Salters: Hey, everybody. This will be my fifth year on the sidelines for Monday Night Football, and I couldn’t be more comfortable with the great crew that I’m honored to work with and with the teams and the game itself. So I’m really looking forward to just even taking it to another level up with my work and just trying to get better. Jon continues to be a great teacher. Jay and Chip continue to be great leaders. And like Sean said, even though we’ve never worked together before, his reputation certainly speaks for itself. He’s been a great play-by-play man, so I’m looking forward to that aspect of the season as well. So, you know, I know it’s probably hard to understand, but it just keeps getting better at Monday Night Football, and I’m looking forward to the season.

  1. Jon, you spent some time with Kirk Cousins this off-season. I’m curious what differences you saw from him and what are your expectations for him this season and why.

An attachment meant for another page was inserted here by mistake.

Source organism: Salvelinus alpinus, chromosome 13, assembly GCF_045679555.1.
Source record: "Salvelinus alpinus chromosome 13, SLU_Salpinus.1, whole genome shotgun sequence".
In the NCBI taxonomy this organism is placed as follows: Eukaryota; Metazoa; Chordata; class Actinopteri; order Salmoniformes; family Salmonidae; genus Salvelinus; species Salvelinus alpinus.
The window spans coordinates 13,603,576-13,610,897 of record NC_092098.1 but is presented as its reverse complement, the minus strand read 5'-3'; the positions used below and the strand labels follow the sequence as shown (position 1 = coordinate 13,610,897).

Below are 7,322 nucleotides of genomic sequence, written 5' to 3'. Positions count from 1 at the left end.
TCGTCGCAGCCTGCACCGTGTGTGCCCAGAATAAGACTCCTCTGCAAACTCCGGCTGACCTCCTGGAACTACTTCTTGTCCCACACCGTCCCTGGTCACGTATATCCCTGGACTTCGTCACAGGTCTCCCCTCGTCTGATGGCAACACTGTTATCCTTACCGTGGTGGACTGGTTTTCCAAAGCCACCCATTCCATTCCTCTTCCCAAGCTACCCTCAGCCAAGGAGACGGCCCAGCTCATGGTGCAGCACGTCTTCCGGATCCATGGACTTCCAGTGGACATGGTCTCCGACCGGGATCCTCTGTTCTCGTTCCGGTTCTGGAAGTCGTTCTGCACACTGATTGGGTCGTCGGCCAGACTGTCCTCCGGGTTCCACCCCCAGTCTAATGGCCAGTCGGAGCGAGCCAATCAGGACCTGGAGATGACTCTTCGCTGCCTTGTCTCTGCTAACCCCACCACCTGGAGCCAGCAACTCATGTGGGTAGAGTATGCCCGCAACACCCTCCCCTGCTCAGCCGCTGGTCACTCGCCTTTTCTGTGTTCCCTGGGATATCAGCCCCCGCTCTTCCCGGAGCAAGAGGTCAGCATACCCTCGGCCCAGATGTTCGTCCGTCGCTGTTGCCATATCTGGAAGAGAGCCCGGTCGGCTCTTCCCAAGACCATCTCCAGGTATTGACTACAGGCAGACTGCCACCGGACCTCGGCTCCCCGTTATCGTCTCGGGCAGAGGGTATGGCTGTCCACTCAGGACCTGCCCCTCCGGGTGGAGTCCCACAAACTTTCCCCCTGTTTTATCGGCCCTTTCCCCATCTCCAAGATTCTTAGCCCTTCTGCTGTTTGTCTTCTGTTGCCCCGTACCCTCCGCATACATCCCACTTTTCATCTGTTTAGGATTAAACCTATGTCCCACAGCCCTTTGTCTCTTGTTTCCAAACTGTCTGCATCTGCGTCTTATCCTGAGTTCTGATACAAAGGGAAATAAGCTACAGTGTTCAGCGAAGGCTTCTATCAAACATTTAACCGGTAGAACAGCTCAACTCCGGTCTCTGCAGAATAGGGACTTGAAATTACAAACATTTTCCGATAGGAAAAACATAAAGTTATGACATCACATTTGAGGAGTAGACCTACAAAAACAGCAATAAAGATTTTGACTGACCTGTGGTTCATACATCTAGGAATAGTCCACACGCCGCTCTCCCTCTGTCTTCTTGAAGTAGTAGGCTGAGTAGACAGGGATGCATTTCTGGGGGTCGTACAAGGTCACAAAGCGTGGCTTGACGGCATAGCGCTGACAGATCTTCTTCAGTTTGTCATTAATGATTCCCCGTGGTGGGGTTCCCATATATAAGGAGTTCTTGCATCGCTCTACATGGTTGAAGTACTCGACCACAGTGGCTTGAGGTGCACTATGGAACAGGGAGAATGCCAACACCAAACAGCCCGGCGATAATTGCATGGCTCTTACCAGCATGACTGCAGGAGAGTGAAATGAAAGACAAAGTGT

He’s experienced now. He went through one full season as a starter. I think he took the bull by the horns in the off-season. He took the reins of this offense and really established himself as a leader on this football team. He’s got more input, more hands-on experience, a better understanding of what he likes. I think his communication with Jay Gruden, Sean McVay and the offensive staff is going to get better. And if they continue to improve around him, I think he’ll be a quarterback that continues to stay on the rise.
  1. Jon, at this time last year, I think you were optimistic about the Dolphins, as were a lot of people. Do you still feel that optimism, or might it be another 6-10 type team?